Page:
As the axial load on a perfectly straight slender column with elastic material properties is increased in magnitude, this ideal column passes through three states: stable equilibrium, neutral equilibrium, and instability. The straight column under load is in stable equilibrium if a lateral force, applied between the two ends of the column, produces a small lateral deflection which disappears and the column returns to its straight form when the lateral force is removed. If the column load is gradually increased, a condition is reached in which the straight form of equilibrium becomes so-called neutral equilibrium, and a small lateral force will produce a deflection that does not disappear and the column remains in this slightly bent form when the lateral force is removed. The load at which neutral equilibrium of a column is reached is called the critical or buckling load. The state of instability is reached when a slight increase of the column load causes uncontrollably growing lateral deflections leading to complete collapse.
For an axially loaded straight column with any end support conditions, the equation of static equilibrium, in the form of a differential equation, can be solved for the deflected shape and critical load of the column. With hinged, fixed or free end support conditions the deflected shape in neutral equilibrium of an initially straight column with uniform cross section throughout its length always follows a partial or composite sinusoidal curve shape, and the critical load is given by
where E = elastic modulus of the material, Imin = the minimal moment of inertia of the cross section, and L = actual length of the column between its two end supports. A variant of (1) is given by
where r = radius of gyration of [column]cross-section which is equal to the square root of (I/A), K = ratio of the longest half sine wave to the actual column length, and KL = effective length (length of an equivalent hinged-hinged column). From Equation (2) it can be noted that the buckling strength of a column is inversely proportional to the square of its length.
When the critical stress, Fcr (Fcr =Pcr/A, where A = cross-sectional area of the column), is greater than the proportional limit of the material, the column is experiencing inelastic buckling. Since at this stress the slope of the material's stress-strain curve, Et (called the tangent modulus), is smaller than that below the proportional limit, the critical load at inelastic buckling is reduced. More complex formulas and procedures apply for such cases, but in its simplest form the critical buckling load formula is given as Equation (3),
where Et = tangent modulus at the stress Fcr
A column with a cross section that lacks symmetry may suffer torsional buckling (sudden twisting) before, or in combination with, lateral buckling. The presence of the twisting deformations renders both theoretical analyses and practical designs rather complex.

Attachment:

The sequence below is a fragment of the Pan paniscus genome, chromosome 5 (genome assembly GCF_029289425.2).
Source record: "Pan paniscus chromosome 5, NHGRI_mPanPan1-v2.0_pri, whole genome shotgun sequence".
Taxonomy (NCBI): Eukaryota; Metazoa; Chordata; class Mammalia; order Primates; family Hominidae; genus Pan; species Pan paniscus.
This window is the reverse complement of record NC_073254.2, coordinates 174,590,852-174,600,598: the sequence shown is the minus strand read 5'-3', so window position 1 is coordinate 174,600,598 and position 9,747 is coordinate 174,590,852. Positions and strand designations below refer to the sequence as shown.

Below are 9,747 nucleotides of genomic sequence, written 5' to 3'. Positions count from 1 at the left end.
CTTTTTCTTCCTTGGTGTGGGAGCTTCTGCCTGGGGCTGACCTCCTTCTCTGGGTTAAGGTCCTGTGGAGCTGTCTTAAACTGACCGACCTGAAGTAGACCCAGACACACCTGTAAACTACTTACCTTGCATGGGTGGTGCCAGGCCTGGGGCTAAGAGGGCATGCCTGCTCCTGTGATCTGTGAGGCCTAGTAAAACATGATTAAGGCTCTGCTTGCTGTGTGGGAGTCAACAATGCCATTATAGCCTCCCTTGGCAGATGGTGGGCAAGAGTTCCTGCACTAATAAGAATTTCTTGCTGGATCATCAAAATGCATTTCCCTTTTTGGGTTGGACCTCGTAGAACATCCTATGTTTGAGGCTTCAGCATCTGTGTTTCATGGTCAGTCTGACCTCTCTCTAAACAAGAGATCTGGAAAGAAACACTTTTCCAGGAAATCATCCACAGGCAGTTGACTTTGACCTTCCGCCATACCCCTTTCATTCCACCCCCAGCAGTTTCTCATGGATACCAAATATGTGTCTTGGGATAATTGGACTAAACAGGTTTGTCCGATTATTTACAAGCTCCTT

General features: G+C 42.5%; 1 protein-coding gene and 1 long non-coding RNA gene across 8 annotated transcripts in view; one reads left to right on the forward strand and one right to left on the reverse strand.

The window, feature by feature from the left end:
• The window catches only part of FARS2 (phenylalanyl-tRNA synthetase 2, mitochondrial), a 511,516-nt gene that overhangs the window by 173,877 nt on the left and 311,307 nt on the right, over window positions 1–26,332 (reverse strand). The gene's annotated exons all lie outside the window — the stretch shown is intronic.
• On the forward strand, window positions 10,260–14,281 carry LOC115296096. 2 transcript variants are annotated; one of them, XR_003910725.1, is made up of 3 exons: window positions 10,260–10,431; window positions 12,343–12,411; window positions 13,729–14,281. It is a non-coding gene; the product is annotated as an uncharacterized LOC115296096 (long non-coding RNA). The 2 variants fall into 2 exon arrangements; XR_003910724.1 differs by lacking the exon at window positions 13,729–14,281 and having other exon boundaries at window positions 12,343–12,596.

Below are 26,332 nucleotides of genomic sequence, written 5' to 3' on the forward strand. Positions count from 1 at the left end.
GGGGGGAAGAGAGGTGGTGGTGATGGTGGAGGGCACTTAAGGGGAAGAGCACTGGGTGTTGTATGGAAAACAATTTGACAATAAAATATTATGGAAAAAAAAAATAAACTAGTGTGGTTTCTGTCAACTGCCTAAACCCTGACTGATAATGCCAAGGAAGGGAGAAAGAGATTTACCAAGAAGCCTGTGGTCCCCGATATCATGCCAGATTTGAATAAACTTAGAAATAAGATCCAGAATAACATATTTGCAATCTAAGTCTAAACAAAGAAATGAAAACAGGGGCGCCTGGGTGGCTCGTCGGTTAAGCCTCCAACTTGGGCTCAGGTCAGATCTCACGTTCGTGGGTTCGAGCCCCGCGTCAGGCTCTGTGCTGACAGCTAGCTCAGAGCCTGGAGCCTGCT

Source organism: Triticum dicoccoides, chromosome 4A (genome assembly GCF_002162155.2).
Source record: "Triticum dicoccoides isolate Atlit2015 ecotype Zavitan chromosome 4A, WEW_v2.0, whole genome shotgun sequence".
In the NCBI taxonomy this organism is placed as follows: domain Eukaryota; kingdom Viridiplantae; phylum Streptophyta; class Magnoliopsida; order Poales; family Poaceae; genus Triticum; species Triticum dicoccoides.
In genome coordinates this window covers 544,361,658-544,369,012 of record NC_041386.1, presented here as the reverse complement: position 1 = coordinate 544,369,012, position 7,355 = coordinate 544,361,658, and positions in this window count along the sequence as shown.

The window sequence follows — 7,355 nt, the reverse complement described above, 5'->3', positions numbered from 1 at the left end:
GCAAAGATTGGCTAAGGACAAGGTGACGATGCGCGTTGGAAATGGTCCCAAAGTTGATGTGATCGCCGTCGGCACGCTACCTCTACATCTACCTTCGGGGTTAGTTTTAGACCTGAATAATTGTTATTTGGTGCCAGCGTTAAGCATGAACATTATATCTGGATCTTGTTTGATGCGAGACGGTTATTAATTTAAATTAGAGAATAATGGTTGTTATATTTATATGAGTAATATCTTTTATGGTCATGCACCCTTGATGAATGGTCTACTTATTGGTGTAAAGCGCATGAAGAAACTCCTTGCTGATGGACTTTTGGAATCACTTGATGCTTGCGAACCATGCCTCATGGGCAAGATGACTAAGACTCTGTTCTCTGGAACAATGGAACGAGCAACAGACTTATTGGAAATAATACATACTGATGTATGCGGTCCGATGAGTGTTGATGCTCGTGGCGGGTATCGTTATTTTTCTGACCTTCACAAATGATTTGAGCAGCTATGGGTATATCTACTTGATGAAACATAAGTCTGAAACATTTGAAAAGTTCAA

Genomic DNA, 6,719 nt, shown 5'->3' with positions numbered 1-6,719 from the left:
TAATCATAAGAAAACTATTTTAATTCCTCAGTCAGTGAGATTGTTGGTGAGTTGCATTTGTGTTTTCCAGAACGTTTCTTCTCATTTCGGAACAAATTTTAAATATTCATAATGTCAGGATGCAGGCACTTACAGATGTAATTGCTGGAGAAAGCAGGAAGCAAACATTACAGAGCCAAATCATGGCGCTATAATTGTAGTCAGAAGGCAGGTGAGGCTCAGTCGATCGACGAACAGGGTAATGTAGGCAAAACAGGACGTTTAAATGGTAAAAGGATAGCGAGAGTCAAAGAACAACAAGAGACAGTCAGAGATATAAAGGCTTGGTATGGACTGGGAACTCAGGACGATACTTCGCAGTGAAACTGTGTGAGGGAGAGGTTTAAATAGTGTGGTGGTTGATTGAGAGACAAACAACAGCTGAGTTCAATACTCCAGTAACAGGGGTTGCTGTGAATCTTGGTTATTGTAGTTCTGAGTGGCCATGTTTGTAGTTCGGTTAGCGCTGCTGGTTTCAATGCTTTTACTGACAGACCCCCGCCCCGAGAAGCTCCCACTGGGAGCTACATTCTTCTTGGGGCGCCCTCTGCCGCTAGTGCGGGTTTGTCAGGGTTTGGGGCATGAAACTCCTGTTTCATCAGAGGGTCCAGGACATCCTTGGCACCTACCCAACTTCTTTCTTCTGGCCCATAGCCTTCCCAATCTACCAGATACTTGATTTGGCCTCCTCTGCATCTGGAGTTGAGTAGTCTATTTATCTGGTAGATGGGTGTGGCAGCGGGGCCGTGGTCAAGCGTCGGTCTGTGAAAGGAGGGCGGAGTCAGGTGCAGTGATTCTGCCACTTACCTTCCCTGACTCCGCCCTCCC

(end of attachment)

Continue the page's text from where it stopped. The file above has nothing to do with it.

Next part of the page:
Eccentricity of the load, or imperfections such as initial crookedness, decreases column strength. If the axial load on the column is not concentric, that is, its line of action is not precisely coincident with the centroidal axis of the column, the column is characterized as eccentrically loaded. The eccentricity of the load, or an initial curvature, subjects the column to immediate bending. The increased stresses due to the combined axial-plus-flexural stresses result in a reduced load-carrying ability.
Column elements are considered to be massive if minimal side dimension is equal or more than 400 mm. Massive columns have ability to increase concrete strength during long time period (even during exploitation period). Taking into account possible loads onto structure increase in future (and even threat of progressive failure, terroristic attacks, explosions etc.) massive columns have advantage comparing with not ones. A little economy today has no sense as usual for future. Moreover relatively small sections are not technological for reinforced structures during their production. Balance between economy, mass of structures and so called "sustainable" construction is necessary.
When a column is too long to be built or transported in one piece, it has to be extended or spliced at the construction site. A reinforced concrete column is extended by having the steel reinforcing bars protrude a few inches or feet above the top of the concrete, then placing the next level of reinforcing bars to overlap, and pouring the concrete of the next level. A steel column is extended by welding or bolting splice plates on the flanges and webs or walls of the columns to provide a few inches or feet of load transfer from the upper to the lower column section. A timber column is usually extended by the use of a steel tube or wrapped-around sheet-metal plate bolted onto the two connecting timber sections.